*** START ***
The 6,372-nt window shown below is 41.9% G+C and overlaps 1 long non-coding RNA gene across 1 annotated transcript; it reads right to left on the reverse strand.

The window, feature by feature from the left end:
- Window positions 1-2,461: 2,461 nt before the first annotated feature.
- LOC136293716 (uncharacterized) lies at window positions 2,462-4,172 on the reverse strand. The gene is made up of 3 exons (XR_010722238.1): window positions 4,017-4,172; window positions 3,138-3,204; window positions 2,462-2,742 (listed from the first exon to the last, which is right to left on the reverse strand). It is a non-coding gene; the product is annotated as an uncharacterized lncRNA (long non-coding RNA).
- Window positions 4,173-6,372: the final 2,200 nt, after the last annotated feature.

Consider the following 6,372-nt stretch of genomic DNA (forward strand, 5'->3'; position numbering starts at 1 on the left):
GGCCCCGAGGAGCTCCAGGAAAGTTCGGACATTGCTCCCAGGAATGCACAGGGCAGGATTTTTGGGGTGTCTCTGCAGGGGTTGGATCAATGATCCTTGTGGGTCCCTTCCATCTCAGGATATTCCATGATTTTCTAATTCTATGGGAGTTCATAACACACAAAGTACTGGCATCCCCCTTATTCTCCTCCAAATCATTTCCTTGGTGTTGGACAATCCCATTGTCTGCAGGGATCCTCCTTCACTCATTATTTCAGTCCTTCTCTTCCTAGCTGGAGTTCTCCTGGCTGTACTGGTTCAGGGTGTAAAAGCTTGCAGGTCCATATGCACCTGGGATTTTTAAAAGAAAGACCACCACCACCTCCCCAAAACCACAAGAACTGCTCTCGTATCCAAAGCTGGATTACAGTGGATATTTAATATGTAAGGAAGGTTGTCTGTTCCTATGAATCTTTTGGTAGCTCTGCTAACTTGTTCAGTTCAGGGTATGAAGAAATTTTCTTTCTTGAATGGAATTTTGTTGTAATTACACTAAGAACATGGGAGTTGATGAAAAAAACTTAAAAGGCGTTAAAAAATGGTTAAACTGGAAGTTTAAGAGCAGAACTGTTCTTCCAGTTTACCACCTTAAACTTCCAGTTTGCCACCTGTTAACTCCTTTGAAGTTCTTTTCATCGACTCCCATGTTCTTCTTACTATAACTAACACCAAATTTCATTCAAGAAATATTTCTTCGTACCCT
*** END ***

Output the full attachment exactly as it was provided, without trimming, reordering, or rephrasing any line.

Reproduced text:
The 6,372-nt window shown below is 41.9% G+C and overlaps 1 long non-coding RNA gene across 1 annotated transcript; it reads right to left on the reverse strand.

The window, feature by feature from the left end:
- Window positions 1-2,461: 2,461 nt before the first annotated feature.
- LOC136293716 (uncharacterized) lies at window positions 2,462-4,172 on the reverse strand. The gene is made up of 3 exons (XR_010722238.1): window positions 4,017-4,172; window positions 3,138-3,204; window positions 2,462-2,742 (listed from the first exon to the last, which is right to left on the reverse strand). It is a non-coding gene; the product is annotated as an uncharacterized lncRNA (long non-coding RNA).
- Window positions 4,173-6,372: the final 2,200 nt, after the last annotated feature.

Consider the following 6,372-nt stretch of genomic DNA (forward strand, 5'->3'; position numbering starts at 1 on the left):
GGCCCCGAGGAGCTCCAGGAAAGTTCGGACATTGCTCCCAGGAATGCACAGGGCAGGATTTTTGGGGTGTCTCTGCAGGGGTTGGATCAATGATCCTTGTGGGTCCCTTCCATCTCAGGATATTCCATGATTTTCTAATTCTATGGGAGTTCATAACACACAAAGTACTGGCATCCCCCTTATTCTCCTCCAAATCATTTCCTTGGTGTTGGACAATCCCATTGTCTGCAGGGATCCTCCTTCACTCATTATTTCAGTCCTTCTCTTCCTAGCTGGAGTTCTCCTGGCTGTACTGGTTCAGGGTGTAAAAGCTTGCAGGTCCATATGCACCTGGGATTTTTAAAAGAAAGACCACCACCACCTCCCCAAAACCACAAGAACTGCTCTCGTATCCAAAGCTGGATTACAGTGGATATTTAATATGTAAGGAAGGTTGTCTGTTCCTATGAATCTTTTGGTAGCTCTGCTAACTTGTTCAGTTCAGGGTATGAAGAAATTTTCTTTCTTGAATGGAATTTTGTTGTAATTACACTAAGAACATGGGAGTTGATGAAAAAAACTTAAAAGGCGTTAAAAAATGGTTAAACTGGAAGTTTAAGAGCAGAACTGTTCTTCCAGTTTACCACCTTAAACTTCCAGTTTGCCACCTGTTAACTCCTTTGAAGTTCTTTTCATCGACTCCCATGTTCTTCTTACTATAACTAACACCAAATTTCATTCAAGAAATATTTCTTCGTACCCT